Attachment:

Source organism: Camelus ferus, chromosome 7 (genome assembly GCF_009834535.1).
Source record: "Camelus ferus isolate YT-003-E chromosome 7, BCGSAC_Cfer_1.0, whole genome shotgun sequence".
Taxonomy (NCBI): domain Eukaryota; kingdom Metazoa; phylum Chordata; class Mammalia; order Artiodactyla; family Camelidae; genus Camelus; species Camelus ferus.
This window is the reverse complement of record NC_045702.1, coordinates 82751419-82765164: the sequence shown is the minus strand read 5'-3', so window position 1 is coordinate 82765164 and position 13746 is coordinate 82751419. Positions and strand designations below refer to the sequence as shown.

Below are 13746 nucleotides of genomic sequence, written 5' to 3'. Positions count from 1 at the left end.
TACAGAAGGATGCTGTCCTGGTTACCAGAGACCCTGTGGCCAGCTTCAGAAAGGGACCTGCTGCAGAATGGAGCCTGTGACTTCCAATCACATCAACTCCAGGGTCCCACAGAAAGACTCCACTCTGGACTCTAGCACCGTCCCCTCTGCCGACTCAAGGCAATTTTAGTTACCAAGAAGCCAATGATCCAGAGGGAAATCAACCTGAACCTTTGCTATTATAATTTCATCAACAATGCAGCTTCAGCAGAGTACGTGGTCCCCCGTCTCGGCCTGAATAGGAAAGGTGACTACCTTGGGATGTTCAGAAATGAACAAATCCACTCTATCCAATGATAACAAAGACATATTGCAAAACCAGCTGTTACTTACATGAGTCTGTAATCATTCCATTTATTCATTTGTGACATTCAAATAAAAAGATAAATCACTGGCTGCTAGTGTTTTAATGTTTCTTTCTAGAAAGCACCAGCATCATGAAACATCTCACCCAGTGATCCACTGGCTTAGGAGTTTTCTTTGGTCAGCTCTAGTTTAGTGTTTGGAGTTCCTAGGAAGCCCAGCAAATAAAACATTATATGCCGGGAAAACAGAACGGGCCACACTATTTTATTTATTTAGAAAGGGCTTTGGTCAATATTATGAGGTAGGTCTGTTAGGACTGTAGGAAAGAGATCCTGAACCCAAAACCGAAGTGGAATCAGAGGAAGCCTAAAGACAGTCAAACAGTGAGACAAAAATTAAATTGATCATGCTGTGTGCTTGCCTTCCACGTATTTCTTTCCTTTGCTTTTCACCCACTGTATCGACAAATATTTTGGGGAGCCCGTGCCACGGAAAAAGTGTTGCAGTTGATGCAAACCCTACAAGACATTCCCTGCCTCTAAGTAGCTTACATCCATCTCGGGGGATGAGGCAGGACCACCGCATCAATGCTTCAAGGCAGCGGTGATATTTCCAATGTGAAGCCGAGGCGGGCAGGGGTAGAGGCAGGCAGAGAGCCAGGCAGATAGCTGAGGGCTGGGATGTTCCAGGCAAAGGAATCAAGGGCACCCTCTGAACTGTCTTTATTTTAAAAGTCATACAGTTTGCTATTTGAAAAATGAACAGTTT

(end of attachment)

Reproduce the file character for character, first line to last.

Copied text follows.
Source organism: Camelus ferus, chromosome 7 (genome assembly GCF_009834535.1).
Source record: "Camelus ferus isolate YT-003-E chromosome 7, BCGSAC_Cfer_1.0, whole genome shotgun sequence".
Taxonomy (NCBI): domain Eukaryota; kingdom Metazoa; phylum Chordata; class Mammalia; order Artiodactyla; family Camelidae; genus Camelus; species Camelus ferus.
This window is the reverse complement of record NC_045702.1, coordinates 82751419-82765164: the sequence shown is the minus strand read 5'-3', so window position 1 is coordinate 82765164 and position 13746 is coordinate 82751419. Positions and strand designations below refer to the sequence as shown.

Below are 13746 nucleotides of genomic sequence, written 5' to 3'. Positions count from 1 at the left end.
TACAGAAGGATGCTGTCCTGGTTACCAGAGACCCTGTGGCCAGCTTCAGAAAGGGACCTGCTGCAGAATGGAGCCTGTGACTTCCAATCACATCAACTCCAGGGTCCCACAGAAAGACTCCACTCTGGACTCTAGCACCGTCCCCTCTGCCGACTCAAGGCAATTTTAGTTACCAAGAAGCCAATGATCCAGAGGGAAATCAACCTGAACCTTTGCTATTATAATTTCATCAACAATGCAGCTTCAGCAGAGTACGTGGTCCCCCGTCTCGGCCTGAATAGGAAAGGTGACTACCTTGGGATGTTCAGAAATGAACAAATCCACTCTATCCAATGATAACAAAGACATATTGCAAAACCAGCTGTTACTTACATGAGTCTGTAATCATTCCATTTATTCATTTGTGACATTCAAATAAAAAGATAAATCACTGGCTGCTAGTGTTTTAATGTTTCTTTCTAGAAAGCACCAGCATCATGAAACATCTCACCCAGTGATCCACTGGCTTAGGAGTTTTCTTTGGTCAGCTCTAGTTTAGTGTTTGGAGTTCCTAGGAAGCCCAGCAAATAAAACATTATATGCCGGGAAAACAGAACGGGCCACACTATTTTATTTATTTAGAAAGGGCTTTGGTCAATATTATGAGGTAGGTCTGTTAGGACTGTAGGAAAGAGATCCTGAACCCAAAACCGAAGTGGAATCAGAGGAAGCCTAAAGACAGTCAAACAGTGAGACAAAAATTAAATTGATCATGCTGTGTGCTTGCCTTCCACGTATTTCTTTCCTTTGCTTTTCACCCACTGTATCGACAAATATTTTGGGGAGCCCGTGCCACGGAAAAAGTGTTGCAGTTGATGCAAACCCTACAAGACATTCCCTGCCTCTAAGTAGCTTACATCCATCTCGGGGGATGAGGCAGGACCACCGCATCAATGCTTCAAGGCAGCGGTGATATTTCCAATGTGAAGCCGAGGCGGGCAGGGGTAGAGGCAGGCAGAGAGCCAGGCAGATAGCTGAGGGCTGGGATGTTCCAGGCAAAGGAATCAAGGGCACCCTCTGAACTGTCTTTATTTTAAAAGTCATACAGTTTGCTATTTGAAAAATGAACAGTTT